Standards and guidelines

International Standards

United Nations Convention against Corruption (UNCAC). United Nations, 2005.  

Among other things, Article Seven of the UNCAC recommends member parties take appropriate legislative and administrative measures, consistent with the objectives of this convention and in accordance with the fundamental principles of its domestic law, to enhance transparency in the funding of candidates for elected public office and, where applicable, the funding of political parties.  

Political Finance Regulations: Bridging the Enforcement Gap. Policy Position No.2/2009: Transparency International, 2009.  

Political finance regulations are present in most states, yet only a portion of them are enforced appropriately. Based on this context, this policy position provides 10 guiding principles with which to enforce political finance regulations. Some of the principles covered include respect for the rule of law, legislative clarity, internal auditing by political parties, effective supervision, sanctioning and the role and responsibilities of regulatory bodies. The position’s objective is to provide clear rules that may be applied a variety of situations.  

Standards on Political Funding and Favours. Policy Position No. 1/2009: Transparency International, 2009.

When corruption distorts political party and campaign financing, candidate competition is warped, elections are undermined and the quality of government is compromised. This paper sets forth standards to ensure that elected politicians make decisions in the broader public interest and not to the benefit of those that funded their ascent to power.

Regional standards

Political party integrity: more accountable, more democratic. Transparency International, 2012.  

This policy position published by Transparency International addresses the perceived corrupt nature of political parties in Europe and calls on governments to address their integrity deficits by requiring political parties to be more accountable and transparent. Specific recommendations include limiting donations, strengthening transparency (particularly during campaigns), creating a single, independent and well-equipped supervisory body and ensuring enforcement of rules and sanctions.  

Code of Good Practice in the Field of Political Parties. Venice Commission, 2008.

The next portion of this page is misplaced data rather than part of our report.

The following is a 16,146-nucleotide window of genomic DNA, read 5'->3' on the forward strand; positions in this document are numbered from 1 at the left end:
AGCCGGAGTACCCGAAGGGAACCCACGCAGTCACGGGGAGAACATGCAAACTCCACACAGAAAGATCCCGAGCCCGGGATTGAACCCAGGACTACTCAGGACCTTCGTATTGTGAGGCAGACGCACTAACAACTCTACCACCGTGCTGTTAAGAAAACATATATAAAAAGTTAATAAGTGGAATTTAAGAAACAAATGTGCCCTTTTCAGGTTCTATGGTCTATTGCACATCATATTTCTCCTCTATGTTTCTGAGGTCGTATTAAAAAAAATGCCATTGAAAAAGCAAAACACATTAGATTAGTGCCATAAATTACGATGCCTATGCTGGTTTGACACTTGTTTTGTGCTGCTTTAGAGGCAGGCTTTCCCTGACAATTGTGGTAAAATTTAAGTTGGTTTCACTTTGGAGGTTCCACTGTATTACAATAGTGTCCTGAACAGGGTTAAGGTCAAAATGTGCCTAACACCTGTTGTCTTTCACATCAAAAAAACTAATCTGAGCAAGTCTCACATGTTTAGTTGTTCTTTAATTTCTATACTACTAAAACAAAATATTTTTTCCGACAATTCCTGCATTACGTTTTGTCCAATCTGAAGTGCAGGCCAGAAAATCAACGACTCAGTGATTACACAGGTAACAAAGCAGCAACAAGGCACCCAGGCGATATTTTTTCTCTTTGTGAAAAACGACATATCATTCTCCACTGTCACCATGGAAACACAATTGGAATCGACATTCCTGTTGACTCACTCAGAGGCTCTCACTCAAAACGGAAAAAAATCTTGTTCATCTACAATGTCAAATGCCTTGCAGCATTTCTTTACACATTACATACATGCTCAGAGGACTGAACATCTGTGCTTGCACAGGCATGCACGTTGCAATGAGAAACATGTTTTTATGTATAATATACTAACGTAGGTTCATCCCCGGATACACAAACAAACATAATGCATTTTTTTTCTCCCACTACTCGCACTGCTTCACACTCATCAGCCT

This code for political parties offers a number of specific features which introduce a new approach to the issue of party-related corruption. Its explicit aim is to reinforce political parties’ internal democracy and increase their credibility in the eyes of citizens, thus contributing to the legitimacy of the democratic process and institutions as a whole and fostering participation in political life, as well as to promote democratic principles such as equality, dialogue, co-operation, transparency and the fight against corruption.  

Principles for Election Management, Monitoring, and Observation in the SADC Region. Electoral Commissions Forum, 2003.  

The Electoral Commissions Forum of the SADC countries developed the Principles for Election Management, Monitoring, and Observation in the SADC Region in 2003. This document states that “[t]he use of public assets and funds for party political purposes should be regulated in order to level the playing field for political competition (...) Political parties and candidates should account to the EMB for the use of such resources”.

Recommendations on Common Rules against Corruption in the Funding of Political Parties and Electoral Campaigns. The Council of Europe, 2003.  

This set of recommendations, proposed in 2003 by the Council of Europe, aims to address issues in political financing by proposing a set of minimum standards that states can adhere to in order to improve the integrity and transparency of their political finance regime.

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